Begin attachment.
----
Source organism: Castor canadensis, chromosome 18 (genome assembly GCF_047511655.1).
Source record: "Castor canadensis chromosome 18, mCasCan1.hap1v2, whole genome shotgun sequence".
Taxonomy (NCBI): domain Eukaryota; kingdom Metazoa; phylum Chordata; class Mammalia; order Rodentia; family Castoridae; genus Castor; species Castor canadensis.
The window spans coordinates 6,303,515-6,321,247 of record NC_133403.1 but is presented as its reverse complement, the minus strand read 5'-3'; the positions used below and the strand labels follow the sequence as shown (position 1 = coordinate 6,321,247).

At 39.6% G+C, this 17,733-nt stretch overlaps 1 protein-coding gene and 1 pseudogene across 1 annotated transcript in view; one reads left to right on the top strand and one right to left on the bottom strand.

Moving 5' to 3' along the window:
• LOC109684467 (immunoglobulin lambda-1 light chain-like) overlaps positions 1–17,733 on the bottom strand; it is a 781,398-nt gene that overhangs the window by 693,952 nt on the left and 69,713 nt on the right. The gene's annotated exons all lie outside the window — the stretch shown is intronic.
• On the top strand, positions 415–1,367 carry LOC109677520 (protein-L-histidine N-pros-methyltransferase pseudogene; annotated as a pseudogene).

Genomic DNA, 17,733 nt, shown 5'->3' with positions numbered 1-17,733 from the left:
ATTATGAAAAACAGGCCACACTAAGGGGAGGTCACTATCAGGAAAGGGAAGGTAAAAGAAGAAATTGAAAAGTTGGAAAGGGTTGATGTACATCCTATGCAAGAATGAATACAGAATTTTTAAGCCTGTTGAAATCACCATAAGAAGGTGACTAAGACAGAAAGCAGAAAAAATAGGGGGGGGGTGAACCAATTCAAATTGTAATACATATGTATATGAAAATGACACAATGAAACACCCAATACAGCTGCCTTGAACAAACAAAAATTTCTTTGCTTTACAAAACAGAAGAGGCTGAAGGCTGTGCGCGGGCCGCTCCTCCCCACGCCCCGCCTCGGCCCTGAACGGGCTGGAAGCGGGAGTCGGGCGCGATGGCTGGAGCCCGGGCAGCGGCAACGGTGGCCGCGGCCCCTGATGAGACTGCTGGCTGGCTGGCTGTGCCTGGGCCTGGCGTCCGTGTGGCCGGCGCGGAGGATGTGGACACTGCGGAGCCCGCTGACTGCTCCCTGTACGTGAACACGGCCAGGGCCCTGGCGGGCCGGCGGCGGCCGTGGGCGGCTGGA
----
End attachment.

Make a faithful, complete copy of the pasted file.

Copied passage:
Source organism: Castor canadensis, chromosome 18 (genome assembly GCF_047511655.1).
Source record: "Castor canadensis chromosome 18, mCasCan1.hap1v2, whole genome shotgun sequence".
Taxonomy (NCBI): domain Eukaryota; kingdom Metazoa; phylum Chordata; class Mammalia; order Rodentia; family Castoridae; genus Castor; species Castor canadensis.
The window spans coordinates 6,303,515-6,321,247 of record NC_133403.1 but is presented as its reverse complement, the minus strand read 5'-3'; the positions used below and the strand labels follow the sequence as shown (position 1 = coordinate 6,321,247).

At 39.6% G+C, this 17,733-nt stretch overlaps 1 protein-coding gene and 1 pseudogene across 1 annotated transcript in view; one reads left to right on the top strand and one right to left on the bottom strand.

Moving 5' to 3' along the window:
• LOC109684467 (immunoglobulin lambda-1 light chain-like) overlaps positions 1–17,733 on the bottom strand; it is a 781,398-nt gene that overhangs the window by 693,952 nt on the left and 69,713 nt on the right. The gene's annotated exons all lie outside the window — the stretch shown is intronic.
• On the top strand, positions 415–1,367 carry LOC109677520 (protein-L-histidine N-pros-methyltransferase pseudogene; annotated as a pseudogene).

Genomic DNA, 17,733 nt, shown 5'->3' with positions numbered 1-17,733 from the left:
ATTATGAAAAACAGGCCACACTAAGGGGAGGTCACTATCAGGAAAGGGAAGGTAAAAGAAGAAATTGAAAAGTTGGAAAGGGTTGATGTACATCCTATGCAAGAATGAATACAGAATTTTTAAGCCTGTTGAAATCACCATAAGAAGGTGACTAAGACAGAAAGCAGAAAAAATAGGGGGGGGGTGAACCAATTCAAATTGTAATACATATGTATATGAAAATGACACAATGAAACACCCAATACAGCTGCCTTGAACAAACAAAAATTTCTTTGCTTTACAAAACAGAAGAGGCTGAAGGCTGTGCGCGGGCCGCTCCTCCCCACGCCCCGCCTCGGCCCTGAACGGGCTGGAAGCGGGAGTCGGGCGCGATGGCTGGAGCCCGGGCAGCGGCAACGGTGGCCGCGGCCCCTGATGAGACTGCTGGCTGGCTGGCTGTGCCTGGGCCTGGCGTCCGTGTGGCCGGCGCGGAGGATGTGGACACTGCGGAGCCCGCTGACTGCTCCCTGTACGTGAACACGGCCAGGGCCCTGGCGGGCCGGCGGCGGCCGTGGGCGGCTGGA